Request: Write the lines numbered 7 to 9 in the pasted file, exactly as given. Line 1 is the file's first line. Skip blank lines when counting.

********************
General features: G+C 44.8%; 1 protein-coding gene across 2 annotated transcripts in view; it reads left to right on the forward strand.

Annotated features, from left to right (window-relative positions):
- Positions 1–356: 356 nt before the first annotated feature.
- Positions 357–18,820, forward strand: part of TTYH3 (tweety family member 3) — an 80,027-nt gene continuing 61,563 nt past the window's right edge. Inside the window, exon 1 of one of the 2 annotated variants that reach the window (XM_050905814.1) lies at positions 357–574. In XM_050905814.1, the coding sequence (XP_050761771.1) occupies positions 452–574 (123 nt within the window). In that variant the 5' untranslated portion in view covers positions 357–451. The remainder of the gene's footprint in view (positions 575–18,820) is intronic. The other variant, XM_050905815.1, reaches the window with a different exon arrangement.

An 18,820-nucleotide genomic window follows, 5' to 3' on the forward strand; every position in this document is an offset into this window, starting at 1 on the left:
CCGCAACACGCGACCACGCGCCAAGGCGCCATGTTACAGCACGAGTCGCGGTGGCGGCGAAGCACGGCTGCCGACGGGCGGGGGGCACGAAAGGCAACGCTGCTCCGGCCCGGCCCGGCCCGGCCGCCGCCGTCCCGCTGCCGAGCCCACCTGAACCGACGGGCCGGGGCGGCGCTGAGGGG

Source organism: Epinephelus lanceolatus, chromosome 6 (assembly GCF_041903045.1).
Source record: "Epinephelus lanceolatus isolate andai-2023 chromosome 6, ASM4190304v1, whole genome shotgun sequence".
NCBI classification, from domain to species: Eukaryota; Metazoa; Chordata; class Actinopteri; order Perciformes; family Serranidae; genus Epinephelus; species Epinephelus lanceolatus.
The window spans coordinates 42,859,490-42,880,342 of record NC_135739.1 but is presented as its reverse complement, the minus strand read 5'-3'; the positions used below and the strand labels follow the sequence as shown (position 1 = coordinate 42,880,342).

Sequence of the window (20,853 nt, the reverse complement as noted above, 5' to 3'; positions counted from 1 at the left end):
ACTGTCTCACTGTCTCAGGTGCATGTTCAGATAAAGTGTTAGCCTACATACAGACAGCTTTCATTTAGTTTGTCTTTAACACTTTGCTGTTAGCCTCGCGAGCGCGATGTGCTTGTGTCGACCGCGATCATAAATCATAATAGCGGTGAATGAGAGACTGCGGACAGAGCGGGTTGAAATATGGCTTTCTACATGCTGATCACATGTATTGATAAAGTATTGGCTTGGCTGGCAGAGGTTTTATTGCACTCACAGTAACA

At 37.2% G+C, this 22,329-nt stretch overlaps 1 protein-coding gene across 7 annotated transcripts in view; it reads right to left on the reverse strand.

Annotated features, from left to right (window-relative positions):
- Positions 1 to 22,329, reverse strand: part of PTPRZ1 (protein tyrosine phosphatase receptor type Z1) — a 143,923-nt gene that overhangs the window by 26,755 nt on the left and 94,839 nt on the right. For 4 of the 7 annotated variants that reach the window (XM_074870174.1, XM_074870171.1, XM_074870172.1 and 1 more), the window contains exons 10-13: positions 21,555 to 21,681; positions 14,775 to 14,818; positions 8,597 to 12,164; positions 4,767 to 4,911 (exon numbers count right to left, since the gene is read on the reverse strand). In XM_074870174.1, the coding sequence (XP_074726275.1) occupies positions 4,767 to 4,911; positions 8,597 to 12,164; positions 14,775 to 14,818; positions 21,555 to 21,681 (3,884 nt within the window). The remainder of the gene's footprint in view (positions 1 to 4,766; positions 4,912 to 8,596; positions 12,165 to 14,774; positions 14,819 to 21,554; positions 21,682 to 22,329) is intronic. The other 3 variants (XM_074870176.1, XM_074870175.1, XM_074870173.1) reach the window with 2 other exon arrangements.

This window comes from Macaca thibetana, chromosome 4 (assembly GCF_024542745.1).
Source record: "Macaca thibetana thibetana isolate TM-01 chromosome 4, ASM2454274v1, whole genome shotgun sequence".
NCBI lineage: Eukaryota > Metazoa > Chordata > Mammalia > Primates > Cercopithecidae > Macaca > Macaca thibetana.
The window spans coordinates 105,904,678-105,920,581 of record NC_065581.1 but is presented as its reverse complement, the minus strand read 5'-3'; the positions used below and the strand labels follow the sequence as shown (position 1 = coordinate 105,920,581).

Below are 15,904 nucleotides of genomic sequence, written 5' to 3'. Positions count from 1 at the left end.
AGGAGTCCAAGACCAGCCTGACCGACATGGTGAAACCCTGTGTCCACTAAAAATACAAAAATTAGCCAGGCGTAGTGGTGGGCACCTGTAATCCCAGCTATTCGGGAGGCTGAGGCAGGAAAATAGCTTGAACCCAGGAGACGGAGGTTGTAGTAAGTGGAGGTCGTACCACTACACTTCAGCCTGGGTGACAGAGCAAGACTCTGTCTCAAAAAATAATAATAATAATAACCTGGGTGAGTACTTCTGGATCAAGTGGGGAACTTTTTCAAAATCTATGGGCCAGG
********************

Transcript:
Source organism: Epinephelus lanceolatus, chromosome 6 (assembly GCF_041903045.1).
Source record: "Epinephelus lanceolatus isolate andai-2023 chromosome 6, ASM4190304v1, whole genome shotgun sequence".
NCBI classification, from domain to species: Eukaryota; Metazoa; Chordata; class Actinopteri; order Perciformes; family Serranidae; genus Epinephelus; species Epinephelus lanceolatus.